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Justice O'Connor and Affirmative Action

By Joan Biskupic
Washington Post Staff Writer
Sunday, October 5 1997; Page A01

The Supreme Court opens its new term Monday with a docket highlighted by one of the most divisive questions in America today: whether affirmative action has gone too far. In a case that began when a school board laid off a white teacher to save a black teacher's job, the court could set an important standard for deciding when racial preferences should play a role in the nation's workplace.

For all its potential impact, though, the dispute from Piscataway, N.J., will probably be decided by the views of just one justice, Sandra Day O'Connor.

The controversial case and many others this term – from sexual harassment to immigration and property rights – play uniquely to individual justices' interests and personal conflicts. And because of the emerging dynamic among these nine justices, how these issues are decided could depend on which of the court's factions – on the left and on the right – gets the narrow edge.

The nine justices who will ascend the bench Monday have a rare group tenure for the modern court.

In the past decade, with retirements and change, no nine justices were together for more than two terms.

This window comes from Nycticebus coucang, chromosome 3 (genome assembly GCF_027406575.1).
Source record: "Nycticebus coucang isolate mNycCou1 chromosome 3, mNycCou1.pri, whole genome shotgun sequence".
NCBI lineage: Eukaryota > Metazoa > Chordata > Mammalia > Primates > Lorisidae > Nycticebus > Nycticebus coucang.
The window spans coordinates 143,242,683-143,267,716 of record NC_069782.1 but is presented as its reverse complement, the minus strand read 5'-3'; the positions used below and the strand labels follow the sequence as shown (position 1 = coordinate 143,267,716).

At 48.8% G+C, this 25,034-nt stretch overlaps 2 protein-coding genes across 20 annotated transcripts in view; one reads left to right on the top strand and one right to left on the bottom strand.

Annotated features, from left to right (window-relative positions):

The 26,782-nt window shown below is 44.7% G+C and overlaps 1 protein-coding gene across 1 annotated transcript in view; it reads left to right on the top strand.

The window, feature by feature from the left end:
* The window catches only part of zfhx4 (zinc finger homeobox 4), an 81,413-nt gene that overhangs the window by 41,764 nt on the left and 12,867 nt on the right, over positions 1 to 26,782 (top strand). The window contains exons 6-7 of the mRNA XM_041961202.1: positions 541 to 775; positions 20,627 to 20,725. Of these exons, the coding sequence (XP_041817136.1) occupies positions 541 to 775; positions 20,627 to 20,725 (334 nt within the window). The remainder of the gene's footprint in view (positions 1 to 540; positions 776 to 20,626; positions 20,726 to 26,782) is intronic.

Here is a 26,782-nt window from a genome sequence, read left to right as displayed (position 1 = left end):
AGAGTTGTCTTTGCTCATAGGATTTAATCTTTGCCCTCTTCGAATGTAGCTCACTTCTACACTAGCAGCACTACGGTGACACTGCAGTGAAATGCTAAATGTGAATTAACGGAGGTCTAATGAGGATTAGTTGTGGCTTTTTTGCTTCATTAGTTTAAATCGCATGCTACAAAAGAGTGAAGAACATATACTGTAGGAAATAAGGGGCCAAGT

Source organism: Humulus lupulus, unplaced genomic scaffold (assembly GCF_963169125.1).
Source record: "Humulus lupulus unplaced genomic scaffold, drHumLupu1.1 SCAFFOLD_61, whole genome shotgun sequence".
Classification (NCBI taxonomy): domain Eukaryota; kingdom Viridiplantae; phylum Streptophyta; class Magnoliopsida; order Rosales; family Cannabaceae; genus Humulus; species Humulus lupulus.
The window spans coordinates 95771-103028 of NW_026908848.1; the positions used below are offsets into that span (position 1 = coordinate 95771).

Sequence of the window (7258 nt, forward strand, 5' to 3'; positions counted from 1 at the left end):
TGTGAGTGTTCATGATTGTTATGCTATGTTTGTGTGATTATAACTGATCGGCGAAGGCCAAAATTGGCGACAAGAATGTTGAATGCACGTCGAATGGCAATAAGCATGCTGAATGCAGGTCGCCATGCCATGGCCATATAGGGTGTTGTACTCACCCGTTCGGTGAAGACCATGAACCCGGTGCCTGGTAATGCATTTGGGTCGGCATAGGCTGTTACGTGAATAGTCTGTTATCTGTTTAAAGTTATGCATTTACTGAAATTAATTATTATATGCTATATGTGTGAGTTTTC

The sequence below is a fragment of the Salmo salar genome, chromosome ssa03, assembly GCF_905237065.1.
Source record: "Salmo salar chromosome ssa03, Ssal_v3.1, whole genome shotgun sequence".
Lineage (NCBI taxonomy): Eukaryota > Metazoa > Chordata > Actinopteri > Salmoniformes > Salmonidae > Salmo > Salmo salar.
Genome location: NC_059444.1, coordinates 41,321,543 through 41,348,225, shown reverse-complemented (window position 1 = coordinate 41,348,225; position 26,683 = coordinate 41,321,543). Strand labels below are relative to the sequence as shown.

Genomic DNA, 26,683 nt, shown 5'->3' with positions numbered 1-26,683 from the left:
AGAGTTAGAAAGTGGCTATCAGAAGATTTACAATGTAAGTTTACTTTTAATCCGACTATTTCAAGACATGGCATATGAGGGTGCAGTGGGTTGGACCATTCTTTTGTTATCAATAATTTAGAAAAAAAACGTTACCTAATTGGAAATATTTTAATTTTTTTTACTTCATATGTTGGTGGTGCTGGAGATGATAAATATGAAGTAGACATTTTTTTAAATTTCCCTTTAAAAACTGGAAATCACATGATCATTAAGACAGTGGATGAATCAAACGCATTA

Now, alliances have formed and the ideological divide between the justices has deepened.

Key justices, either because they hold the crucial fifth vote or possess the dominant voice in a particularly knotty area, could pull more weight and be especially critical in the new term.

The dispute from Piscataway presents such a scenario, legal experts say. Faced with the need to lay off staff but mindful of racial diversity, the school board there chose to keep a black teacher, Debra Williams, over an equally qualified white teacher, Sharon Taxman. Taxman sued for reverse discrimination and won in lower courts.

Now, it is O'Connor, the court's first female justice and the swing vote on race policies, who likely will decide whether the board's action was legal and if racial diversity alone is a valid reason for an employer to choose a person of one color over another.

The case comes to the court at a time when race is high on the national agenda, with efforts underway in several states to ban racial preferences. The court will soon announce whether it will hear another important affirmative action dispute this term, a constitutional challenge to California's Proposition 209 law that bans preferences based on race in government hiring, contracting and college admissions.